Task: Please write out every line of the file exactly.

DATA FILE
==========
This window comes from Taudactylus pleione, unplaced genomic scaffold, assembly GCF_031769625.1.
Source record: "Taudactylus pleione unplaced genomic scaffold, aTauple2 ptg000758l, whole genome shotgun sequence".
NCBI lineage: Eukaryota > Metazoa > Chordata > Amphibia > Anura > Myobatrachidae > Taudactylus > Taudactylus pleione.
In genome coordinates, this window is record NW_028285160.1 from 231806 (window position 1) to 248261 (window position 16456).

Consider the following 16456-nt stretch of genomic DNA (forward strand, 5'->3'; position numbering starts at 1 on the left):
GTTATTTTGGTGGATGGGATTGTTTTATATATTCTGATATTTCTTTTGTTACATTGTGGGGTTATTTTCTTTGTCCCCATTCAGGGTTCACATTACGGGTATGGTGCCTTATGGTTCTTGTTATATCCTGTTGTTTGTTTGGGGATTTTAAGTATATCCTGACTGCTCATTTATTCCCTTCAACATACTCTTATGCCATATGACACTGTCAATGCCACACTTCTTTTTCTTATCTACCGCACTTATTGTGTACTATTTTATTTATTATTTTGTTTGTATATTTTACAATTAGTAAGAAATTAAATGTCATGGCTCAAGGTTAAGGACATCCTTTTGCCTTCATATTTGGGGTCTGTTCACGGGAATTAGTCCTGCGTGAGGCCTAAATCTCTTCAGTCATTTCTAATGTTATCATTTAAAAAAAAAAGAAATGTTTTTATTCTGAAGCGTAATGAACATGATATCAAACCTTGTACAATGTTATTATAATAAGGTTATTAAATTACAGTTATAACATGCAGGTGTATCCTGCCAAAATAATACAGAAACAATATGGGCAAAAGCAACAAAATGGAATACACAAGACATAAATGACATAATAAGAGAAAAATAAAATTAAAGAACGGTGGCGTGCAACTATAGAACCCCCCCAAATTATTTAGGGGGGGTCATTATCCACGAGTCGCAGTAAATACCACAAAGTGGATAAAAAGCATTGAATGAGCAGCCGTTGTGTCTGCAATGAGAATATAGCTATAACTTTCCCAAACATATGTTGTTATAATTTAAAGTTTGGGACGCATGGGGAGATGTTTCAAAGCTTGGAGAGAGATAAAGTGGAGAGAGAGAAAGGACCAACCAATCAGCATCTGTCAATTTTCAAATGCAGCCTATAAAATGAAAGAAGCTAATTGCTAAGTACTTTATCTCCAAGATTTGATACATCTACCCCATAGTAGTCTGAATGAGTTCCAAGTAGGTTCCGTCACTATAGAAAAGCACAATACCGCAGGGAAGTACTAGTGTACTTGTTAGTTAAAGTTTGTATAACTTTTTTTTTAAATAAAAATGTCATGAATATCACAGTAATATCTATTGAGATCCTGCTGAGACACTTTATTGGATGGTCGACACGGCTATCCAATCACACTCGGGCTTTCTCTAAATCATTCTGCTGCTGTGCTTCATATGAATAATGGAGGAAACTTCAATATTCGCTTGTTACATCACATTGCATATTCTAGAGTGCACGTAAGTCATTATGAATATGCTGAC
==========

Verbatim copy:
This window comes from Taudactylus pleione, unplaced genomic scaffold, assembly GCF_031769625.1.
Source record: "Taudactylus pleione unplaced genomic scaffold, aTauple2 ptg000758l, whole genome shotgun sequence".
NCBI lineage: Eukaryota > Metazoa > Chordata > Amphibia > Anura > Myobatrachidae > Taudactylus > Taudactylus pleione.
In genome coordinates, this window is record NW_028285160.1 from 231806 (window position 1) to 248261 (window position 16456).

Consider the following 16456-nt stretch of genomic DNA (forward strand, 5'->3'; position numbering starts at 1 on the left):
GTTATTTTGGTGGATGGGATTGTTTTATATATTCTGATATTTCTTTTGTTACATTGTGGGGTTATTTTCTTTGTCCCCATTCAGGGTTCACATTACGGGTATGGTGCCTTATGGTTCTTGTTATATCCTGTTGTTTGTTTGGGGATTTTAAGTATATCCTGACTGCTCATTTATTCCCTTCAACATACTCTTATGCCATATGACACTGTCAATGCCACACTTCTTTTTCTTATCTACCGCACTTATTGTGTACTATTTTATTTATTATTTTGTTTGTATATTTTACAATTAGTAAGAAATTAAATGTCATGGCTCAAGGTTAAGGACATCCTTTTGCCTTCATATTTGGGGTCTGTTCACGGGAATTAGTCCTGCGTGAGGCCTAAATCTCTTCAGTCATTTCTAATGTTATCATTTAAAAAAAAAAGAAATGTTTTTATTCTGAAGCGTAATGAACATGATATCAAACCTTGTACAATGTTATTATAATAAGGTTATTAAATTACAGTTATAACATGCAGGTGTATCCTGCCAAAATAATACAGAAACAATATGGGCAAAAGCAACAAAATGGAATACACAAGACATAAATGACATAATAAGAGAAAAATAAAATTAAAGAACGGTGGCGTGCAACTATAGAACCCCCCCAAATTATTTAGGGGGGGTCATTATCCACGAGTCGCAGTAAATACCACAAAGTGGATAAAAAGCATTGAATGAGCAGCCGTTGTGTCTGCAATGAGAATATAGCTATAACTTTCCCAAACATATGTTGTTATAATTTAAAGTTTGGGACGCATGGGGAGATGTTTCAAAGCTTGGAGAGAGATAAAGTGGAGAGAGAGAAAGGACCAACCAATCAGCATCTGTCAATTTTCAAATGCAGCCTATAAAATGAAAGAAGCTAATTGCTAAGTACTTTATCTCCAAGATTTGATACATCTACCCCATAGTAGTCTGAATGAGTTCCAAGTAGGTTCCGTCACTATAGAAAAGCACAATACCGCAGGGAAGTACTAGTGTACTTGTTAGTTAAAGTTTGTATAACTTTTTTTTTAAATAAAAATGTCATGAATATCACAGTAATATCTATTGAGATCCTGCTGAGACACTTTATTGGATGGTCGACACGGCTATCCAATCACACTCGGGCTTTCTCTAAATCATTCTGCTGCTGTGCTTCATATGAATAATGGAGGAAACTTCAATATTCGCTTGTTACATCACATTGCATATTCTAGAGTGCACGTAAGTCATTATGAATATGCTGAC